Much to my surprise, I remember the Apollo 11 landing, and the first moon walk. My wife—who is 22 months younger than me—doesn’t. She was three years old at the time; I was not far off five, and somewhere in that gap lies that developmental point where most infants start to remember significant events.
I live in the UK. The precise moment when “Eagle” touched down, 20:17 UTC, would have been around 9pm; rather late for a toddler to be up, but I think I remember my parents bringing me into the living room to watch something important on the new, 625-line black-and-white PAL TV set. That memory is vague—I’ve seen footage of the descent so many times since that I can’t rely on my own experience.
What I definitely remember is my mother waking me up really early—it was still dark—and bringing me downstairs. It would have been around 2am the next morning. I was sleepy, and couldn’t make much sense of what I was seeing on the screen; the upside-down image (at first), the hazy, ghosting figure in the big suit clinging to a ladder, very slowly climbing down it, the crackling static on the sound. I knew something important was happening, because my parents had woken me up and told me to remember it. But after about fifteen minutes, not much seemed to be happening: and I was very sleepy. Back to bed.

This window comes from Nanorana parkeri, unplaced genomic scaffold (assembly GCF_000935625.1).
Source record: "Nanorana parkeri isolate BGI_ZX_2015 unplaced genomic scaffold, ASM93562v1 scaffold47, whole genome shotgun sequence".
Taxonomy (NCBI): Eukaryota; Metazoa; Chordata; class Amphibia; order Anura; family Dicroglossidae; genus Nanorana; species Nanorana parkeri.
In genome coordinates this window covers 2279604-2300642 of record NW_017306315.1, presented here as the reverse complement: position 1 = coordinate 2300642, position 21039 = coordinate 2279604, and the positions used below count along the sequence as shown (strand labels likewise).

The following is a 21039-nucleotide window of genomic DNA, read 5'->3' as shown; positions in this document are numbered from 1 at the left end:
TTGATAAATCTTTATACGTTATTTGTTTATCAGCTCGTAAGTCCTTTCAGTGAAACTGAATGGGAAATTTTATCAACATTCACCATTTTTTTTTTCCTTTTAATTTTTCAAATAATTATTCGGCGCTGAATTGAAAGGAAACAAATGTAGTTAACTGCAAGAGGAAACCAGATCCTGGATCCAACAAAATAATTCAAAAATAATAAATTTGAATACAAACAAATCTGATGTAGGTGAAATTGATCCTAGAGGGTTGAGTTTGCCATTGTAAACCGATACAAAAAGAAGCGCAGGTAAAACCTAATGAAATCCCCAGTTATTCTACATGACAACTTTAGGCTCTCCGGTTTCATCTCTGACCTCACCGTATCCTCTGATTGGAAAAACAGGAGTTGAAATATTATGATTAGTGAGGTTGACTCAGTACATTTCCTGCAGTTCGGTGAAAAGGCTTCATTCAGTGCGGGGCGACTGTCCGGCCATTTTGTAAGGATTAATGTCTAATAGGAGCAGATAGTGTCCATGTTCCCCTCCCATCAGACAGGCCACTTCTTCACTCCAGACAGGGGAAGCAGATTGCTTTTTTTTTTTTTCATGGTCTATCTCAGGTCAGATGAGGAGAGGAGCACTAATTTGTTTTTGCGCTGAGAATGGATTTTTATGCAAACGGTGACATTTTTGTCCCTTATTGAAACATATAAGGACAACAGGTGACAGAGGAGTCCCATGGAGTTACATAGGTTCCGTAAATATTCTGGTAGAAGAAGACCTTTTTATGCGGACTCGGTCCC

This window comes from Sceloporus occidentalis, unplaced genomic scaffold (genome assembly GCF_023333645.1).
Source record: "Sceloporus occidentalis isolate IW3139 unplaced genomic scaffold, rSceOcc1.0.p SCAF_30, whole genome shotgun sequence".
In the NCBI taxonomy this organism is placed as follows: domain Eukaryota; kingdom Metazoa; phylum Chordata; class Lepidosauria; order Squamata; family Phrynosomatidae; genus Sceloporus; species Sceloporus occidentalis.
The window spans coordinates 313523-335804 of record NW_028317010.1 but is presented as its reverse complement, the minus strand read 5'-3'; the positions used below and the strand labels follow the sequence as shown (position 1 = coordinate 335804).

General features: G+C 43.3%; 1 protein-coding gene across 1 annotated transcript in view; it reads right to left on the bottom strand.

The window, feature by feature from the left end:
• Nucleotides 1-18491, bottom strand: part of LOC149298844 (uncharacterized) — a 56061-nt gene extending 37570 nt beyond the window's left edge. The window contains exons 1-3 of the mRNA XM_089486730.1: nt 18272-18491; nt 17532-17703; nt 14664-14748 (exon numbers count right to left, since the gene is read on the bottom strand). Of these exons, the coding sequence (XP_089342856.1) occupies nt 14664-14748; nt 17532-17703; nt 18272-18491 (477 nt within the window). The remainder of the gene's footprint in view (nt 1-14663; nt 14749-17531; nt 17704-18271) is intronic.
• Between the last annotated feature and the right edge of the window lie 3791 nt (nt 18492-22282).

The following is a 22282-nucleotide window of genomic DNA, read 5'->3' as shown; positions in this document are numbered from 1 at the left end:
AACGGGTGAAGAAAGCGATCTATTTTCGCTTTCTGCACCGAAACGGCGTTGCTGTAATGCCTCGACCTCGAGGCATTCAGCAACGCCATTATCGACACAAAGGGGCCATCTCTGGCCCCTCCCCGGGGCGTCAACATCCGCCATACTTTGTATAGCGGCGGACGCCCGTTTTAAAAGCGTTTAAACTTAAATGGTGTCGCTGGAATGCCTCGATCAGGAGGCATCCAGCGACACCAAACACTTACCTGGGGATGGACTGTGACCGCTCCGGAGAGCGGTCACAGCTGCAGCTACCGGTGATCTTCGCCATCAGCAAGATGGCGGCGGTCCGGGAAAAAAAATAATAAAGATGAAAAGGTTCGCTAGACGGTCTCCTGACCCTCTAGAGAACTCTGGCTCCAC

The next day, and the day after that, the news sank in; and so did the meaning. Newspapers bore huge headlines, as large as for a royal coronation or wedding, or the assassination of a foreign president: and the pictures that accompanied the headlines made it clear that something epochal had happened, the significance of which—I was four. (Nearly five.) Significance was to come later, gradually sinking in. I was, of course, space-mad for six months, like all my peers. I knew that when I grew up I was going to be an astronaut! There were collectors cards, and colouring books, and all the ephemera of childhood overrun by the Apollo brand. I memorized all the facts and figures I could find, understanding very little. I watched the TV news in 1970 as Apollo 13 ran into trouble, with a five-year-old’s understanding; I watched the final take-off of the Apollo 17 LM ascent stage on that same black and which TV in 1972 as an eight-year-old, still unable to quite comprehend that the program was over. Then it began to sink in—that I probably wasn’t going to grow up to be an astronaut, after all.
They’d taken the moon away from me.
Charles Stross is a British science fiction, fantasy, and horror author. His work has earned over a dozen award nominations, and his most recent novel, Saturn’s Children, is up for this year’s Best Novel Hugo.